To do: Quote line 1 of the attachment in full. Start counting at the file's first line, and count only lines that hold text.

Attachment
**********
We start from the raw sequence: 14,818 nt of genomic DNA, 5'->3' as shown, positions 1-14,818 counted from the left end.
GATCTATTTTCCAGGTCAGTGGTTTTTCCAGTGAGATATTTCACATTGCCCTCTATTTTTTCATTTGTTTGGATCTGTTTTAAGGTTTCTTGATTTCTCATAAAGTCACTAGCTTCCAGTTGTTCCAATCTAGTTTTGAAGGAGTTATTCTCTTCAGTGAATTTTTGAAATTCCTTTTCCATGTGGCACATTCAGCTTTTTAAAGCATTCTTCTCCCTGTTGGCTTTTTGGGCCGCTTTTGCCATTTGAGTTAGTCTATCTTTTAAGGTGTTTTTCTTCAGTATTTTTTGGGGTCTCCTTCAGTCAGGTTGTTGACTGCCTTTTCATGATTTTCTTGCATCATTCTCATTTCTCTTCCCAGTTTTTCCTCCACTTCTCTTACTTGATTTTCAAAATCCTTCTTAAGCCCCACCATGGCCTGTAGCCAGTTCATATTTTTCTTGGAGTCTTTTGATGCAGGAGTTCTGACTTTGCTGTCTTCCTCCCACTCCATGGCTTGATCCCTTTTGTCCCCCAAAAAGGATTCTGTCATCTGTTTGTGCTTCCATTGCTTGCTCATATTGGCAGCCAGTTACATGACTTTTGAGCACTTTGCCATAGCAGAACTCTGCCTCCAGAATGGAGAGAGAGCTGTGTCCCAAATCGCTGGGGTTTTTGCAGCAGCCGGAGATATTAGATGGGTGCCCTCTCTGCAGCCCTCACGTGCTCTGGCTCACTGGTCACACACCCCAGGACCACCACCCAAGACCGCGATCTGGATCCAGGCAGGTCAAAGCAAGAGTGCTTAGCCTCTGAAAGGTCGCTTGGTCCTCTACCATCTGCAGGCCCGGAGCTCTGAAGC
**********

We start from the raw sequence: 14,818 nt of genomic DNA, 5'->3' as shown, positions 1-14,818 counted from the left end.